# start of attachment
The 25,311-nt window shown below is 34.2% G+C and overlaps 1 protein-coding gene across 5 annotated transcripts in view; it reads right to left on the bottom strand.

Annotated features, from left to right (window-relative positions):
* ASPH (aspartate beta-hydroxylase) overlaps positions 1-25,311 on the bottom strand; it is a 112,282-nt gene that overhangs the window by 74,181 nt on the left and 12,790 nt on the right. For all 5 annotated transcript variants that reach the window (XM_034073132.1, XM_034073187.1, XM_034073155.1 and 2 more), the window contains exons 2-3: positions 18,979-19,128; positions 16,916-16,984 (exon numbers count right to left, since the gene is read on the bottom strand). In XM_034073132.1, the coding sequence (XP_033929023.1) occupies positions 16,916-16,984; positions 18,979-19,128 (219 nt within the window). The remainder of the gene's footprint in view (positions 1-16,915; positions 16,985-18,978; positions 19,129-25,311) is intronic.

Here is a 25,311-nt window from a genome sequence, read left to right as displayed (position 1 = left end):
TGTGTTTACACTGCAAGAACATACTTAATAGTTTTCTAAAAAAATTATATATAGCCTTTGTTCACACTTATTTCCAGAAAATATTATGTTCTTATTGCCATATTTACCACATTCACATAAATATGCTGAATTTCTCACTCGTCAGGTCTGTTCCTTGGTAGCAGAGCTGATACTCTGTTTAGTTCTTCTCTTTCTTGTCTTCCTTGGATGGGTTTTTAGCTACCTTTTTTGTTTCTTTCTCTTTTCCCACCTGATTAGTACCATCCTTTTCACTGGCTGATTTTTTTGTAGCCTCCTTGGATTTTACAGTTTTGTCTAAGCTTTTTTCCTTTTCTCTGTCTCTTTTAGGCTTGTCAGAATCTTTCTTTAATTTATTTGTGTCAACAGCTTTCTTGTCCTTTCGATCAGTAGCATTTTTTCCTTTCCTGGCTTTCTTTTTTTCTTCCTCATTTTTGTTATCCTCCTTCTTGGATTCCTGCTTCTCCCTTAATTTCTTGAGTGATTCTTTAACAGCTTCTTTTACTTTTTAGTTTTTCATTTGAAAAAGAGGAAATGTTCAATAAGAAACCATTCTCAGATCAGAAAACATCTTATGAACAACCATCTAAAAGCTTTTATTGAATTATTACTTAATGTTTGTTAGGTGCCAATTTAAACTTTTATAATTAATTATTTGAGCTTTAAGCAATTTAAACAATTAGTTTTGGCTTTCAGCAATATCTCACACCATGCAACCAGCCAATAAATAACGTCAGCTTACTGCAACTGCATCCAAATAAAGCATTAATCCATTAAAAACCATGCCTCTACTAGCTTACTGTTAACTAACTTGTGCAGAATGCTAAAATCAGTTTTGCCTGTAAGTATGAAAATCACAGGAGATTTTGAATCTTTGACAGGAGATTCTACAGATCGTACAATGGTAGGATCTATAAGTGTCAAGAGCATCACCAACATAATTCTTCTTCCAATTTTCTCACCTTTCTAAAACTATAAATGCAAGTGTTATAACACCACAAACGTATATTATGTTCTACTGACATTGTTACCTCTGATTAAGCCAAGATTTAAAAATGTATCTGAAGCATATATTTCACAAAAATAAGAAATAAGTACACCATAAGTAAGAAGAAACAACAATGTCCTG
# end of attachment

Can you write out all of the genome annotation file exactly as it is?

The 25,311-nt window shown below is 34.2% G+C and overlaps 1 protein-coding gene across 5 annotated transcripts in view; it reads right to left on the bottom strand.

Annotated features, from left to right (window-relative positions):
* ASPH (aspartate beta-hydroxylase) overlaps positions 1-25,311 on the bottom strand; it is a 112,282-nt gene that overhangs the window by 74,181 nt on the left and 12,790 nt on the right. For all 5 annotated transcript variants that reach the window (XM_034073132.1, XM_034073187.1, XM_034073155.1 and 2 more), the window contains exons 2-3: positions 18,979-19,128; positions 16,916-16,984 (exon numbers count right to left, since the gene is read on the bottom strand). In XM_034073132.1, the coding sequence (XP_033929023.1) occupies positions 16,916-16,984; positions 18,979-19,128 (219 nt within the window). The remainder of the gene's footprint in view (positions 1-16,915; positions 16,985-18,978; positions 19,129-25,311) is intronic.

Here is a 25,311-nt window from a genome sequence, read left to right as displayed (position 1 = left end):
TGTGTTTACACTGCAAGAACATACTTAATAGTTTTCTAAAAAAATTATATATAGCCTTTGTTCACACTTATTTCCAGAAAATATTATGTTCTTATTGCCATATTTACCACATTCACATAAATATGCTGAATTTCTCACTCGTCAGGTCTGTTCCTTGGTAGCAGAGCTGATACTCTGTTTAGTTCTTCTCTTTCTTGTCTTCCTTGGATGGGTTTTTAGCTACCTTTTTTGTTTCTTTCTCTTTTCCCACCTGATTAGTACCATCCTTTTCACTGGCTGATTTTTTTGTAGCCTCCTTGGATTTTACAGTTTTGTCTAAGCTTTTTTCCTTTTCTCTGTCTCTTTTAGGCTTGTCAGAATCTTTCTTTAATTTATTTGTGTCAACAGCTTTCTTGTCCTTTCGATCAGTAGCATTTTTTCCTTTCCTGGCTTTCTTTTTTTCTTCCTCATTTTTGTTATCCTCCTTCTTGGATTCCTGCTTCTCCCTTAATTTCTTGAGTGATTCTTTAACAGCTTCTTTTACTTTTTAGTTTTTCATTTGAAAAAGAGGAAATGTTCAATAAGAAACCATTCTCAGATCAGAAAACATCTTATGAACAACCATCTAAAAGCTTTTATTGAATTATTACTTAATGTTTGTTAGGTGCCAATTTAAACTTTTATAATTAATTATTTGAGCTTTAAGCAATTTAAACAATTAGTTTTGGCTTTCAGCAATATCTCACACCATGCAACCAGCCAATAAATAACGTCAGCTTACTGCAACTGCATCCAAATAAAGCATTAATCCATTAAAAACCATGCCTCTACTAGCTTACTGTTAACTAACTTGTGCAGAATGCTAAAATCAGTTTTGCCTGTAAGTATGAAAATCACAGGAGATTTTGAATCTTTGACAGGAGATTCTACAGATCGTACAATGGTAGGATCTATAAGTGTCAAGAGCATCACCAACATAATTCTTCTTCCAATTTTCTCACCTTTCTAAAACTATAAATGCAAGTGTTATAACACCACAAACGTATATTATGTTCTACTGACATTGTTACCTCTGATTAAGCCAAGATTTAAAAATGTATCTGAAGCATATATTTCACAAAAATAAGAAATAAGTACACCATAAGTAAGAAGAAACAACAATGTCCTG